Note: This post is sponsored by Safest Choice Eggs and I received compensation as well as coupons for free Safest Choice Eggs. All opinions and thoughts are my own.
Eggnog has been one of my favorite holiday treats since I was a child. I could never get enough of the sweet creaminess, drinking as much as my parents would let me. As an adult I used to get a carton or a jug every year and drink most of it myself over a week or so.
Then I started wondering why I had never made eggnog myself. Well, I knew really. It was the raw eggs. I just couldn’t get past the possibility of salmonella. Who wants to serve up a glass of food poisoning to their families at the holidays? I gave up on the idea of making my own until I figured out how to get around the raw egg thing.
I discovered Davidson’s Safest Choice pasteurized eggs a few years ago, just about the time I was hunting for eggnog recipes again. They are pasteurized in the shell, so you can use them raw without fear of salmonella. And you can use them in recipes that call for beaten egg whites, like eggnog.
I made haste to the grocery store to get the eggs and the rest of the stuff to make a batch of eggnog. We were heading to my parents’ house for Christmas day that year and I figured we could have fun making and drinking the eggnog with the whole family.
We realized when we were pouring the finished eggnog into a pitcher that the recipe we were using was a little inaccurate. It was supposed to make six servings, but we filled two pitchers, and then some, with the eggy creaminess. Eight of us had a taste and hardly made a dent in the supply.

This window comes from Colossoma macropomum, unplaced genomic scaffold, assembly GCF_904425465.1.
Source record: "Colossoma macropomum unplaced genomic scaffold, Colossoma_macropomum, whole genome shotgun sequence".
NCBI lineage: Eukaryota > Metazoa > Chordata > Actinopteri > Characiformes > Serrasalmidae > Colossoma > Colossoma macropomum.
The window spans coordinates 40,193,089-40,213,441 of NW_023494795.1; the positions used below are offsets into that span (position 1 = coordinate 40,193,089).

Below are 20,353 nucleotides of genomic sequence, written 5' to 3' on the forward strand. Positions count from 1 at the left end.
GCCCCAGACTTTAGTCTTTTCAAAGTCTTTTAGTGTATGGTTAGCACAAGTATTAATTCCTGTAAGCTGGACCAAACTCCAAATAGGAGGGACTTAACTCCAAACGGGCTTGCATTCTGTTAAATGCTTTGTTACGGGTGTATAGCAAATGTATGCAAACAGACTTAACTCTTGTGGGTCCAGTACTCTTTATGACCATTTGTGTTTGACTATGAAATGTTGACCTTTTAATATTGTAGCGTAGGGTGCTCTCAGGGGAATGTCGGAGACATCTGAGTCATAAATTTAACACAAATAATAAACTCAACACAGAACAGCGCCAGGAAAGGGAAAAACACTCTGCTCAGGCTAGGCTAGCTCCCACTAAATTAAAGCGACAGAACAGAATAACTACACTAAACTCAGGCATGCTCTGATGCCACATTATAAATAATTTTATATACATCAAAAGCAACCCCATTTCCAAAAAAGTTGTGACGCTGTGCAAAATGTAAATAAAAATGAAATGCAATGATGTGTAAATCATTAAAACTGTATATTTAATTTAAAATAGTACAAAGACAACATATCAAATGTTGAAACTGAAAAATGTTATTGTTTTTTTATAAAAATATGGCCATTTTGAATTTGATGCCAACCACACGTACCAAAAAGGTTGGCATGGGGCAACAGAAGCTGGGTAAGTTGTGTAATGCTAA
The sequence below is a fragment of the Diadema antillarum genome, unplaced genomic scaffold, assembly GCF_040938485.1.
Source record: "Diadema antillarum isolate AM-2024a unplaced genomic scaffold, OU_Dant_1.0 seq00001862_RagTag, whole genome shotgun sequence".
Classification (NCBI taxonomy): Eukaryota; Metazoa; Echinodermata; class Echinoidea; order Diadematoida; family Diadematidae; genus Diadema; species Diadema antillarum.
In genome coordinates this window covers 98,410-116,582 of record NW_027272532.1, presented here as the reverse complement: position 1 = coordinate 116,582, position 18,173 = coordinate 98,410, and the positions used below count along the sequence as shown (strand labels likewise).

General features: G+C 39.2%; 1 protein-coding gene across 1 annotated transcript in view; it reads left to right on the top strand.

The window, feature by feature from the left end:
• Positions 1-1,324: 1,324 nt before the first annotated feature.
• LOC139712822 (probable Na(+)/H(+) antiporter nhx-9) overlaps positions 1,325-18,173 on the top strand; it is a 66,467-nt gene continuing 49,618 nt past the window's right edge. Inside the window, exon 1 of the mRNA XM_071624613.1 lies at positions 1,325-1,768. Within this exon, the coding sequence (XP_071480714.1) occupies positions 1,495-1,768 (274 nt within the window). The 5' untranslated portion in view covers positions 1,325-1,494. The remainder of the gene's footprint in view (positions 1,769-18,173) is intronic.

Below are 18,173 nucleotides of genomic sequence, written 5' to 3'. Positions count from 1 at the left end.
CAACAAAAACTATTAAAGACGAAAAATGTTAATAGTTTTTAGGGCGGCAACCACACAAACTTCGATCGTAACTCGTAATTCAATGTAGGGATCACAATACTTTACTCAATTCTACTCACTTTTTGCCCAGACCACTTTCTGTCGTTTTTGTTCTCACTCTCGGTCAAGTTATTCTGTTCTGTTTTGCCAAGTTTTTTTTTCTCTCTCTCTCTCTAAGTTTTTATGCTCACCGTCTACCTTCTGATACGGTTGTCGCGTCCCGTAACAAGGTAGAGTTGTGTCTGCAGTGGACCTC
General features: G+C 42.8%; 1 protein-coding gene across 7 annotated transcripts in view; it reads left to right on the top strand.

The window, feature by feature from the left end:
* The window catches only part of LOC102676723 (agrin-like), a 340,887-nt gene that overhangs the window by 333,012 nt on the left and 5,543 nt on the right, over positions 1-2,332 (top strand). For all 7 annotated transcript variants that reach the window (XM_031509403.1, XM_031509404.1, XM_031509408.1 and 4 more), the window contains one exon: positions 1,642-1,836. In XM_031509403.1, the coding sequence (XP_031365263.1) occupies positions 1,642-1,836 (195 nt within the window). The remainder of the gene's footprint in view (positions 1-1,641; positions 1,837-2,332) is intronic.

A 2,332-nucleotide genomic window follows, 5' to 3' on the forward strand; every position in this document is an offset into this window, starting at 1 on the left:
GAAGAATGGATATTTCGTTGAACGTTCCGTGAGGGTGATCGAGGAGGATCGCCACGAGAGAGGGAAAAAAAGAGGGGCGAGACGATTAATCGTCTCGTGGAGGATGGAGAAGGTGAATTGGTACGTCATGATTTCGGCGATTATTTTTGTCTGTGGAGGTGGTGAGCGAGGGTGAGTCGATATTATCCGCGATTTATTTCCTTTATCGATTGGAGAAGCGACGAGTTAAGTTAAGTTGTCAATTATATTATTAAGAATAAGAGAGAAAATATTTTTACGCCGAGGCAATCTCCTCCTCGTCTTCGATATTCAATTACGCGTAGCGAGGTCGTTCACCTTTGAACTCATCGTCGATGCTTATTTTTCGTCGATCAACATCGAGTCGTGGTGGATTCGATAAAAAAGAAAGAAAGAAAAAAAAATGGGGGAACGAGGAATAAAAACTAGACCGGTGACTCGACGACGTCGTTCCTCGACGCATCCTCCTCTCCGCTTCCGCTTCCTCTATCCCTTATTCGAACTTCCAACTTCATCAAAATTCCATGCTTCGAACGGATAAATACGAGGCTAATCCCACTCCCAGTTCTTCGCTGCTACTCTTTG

We all tried our darnedest, but by the time we were a few days out from Christmas, we were all sick of eggnog. We needed some way to preserve it, and Rich had the brilliant idea to make ice cream out of the leftovers. We poured the rest of the eggnog into the ice cream maker and hoped for the best.
We ended up with the most delicious eggnog ice cream that satisfied a craving we didn’t even know we had. It was rich, of course, with eggs, cream and whole milk. And it was dense, creamy and decadent. It also had the beautiful feature of staying fresh in its frozen form. We didn’t have to worry about it going sour before we could finish it, like we had when it was in its liquid form. We doled out that ice cream like it was gold.
That was probably five years ago, and we haven’t made eggnog, or eggnog ice cream since. Rich periodically waxes philosophic about that ice cream, but we never seem to find time to make it.
Fast forward a few years to this summer – I was surprised and pleased to see that Davidson’s Safest Choice Eggs were a sponsor of the St. Louis Food Media Forum I went to in August. Seeing the brand, and sampling a few of their egg based dishes at the conference reminded me of that eggnog I made. I have been thinking about the eggnog since August, and looking for an excuse to make it.
When I was offered the chance to participate in an eggnog blog party sponsored by Safest Choice Eggs I jumped on it. Well, almost. I have never done a sponsored post before and I wondered if that was a direction I wanted to head in. But pasteurized eggs are a product I have used in the past, and I was happy with the results. And the blog party gives you, my readers, a chance to win a great prize pack. So I decided to participate.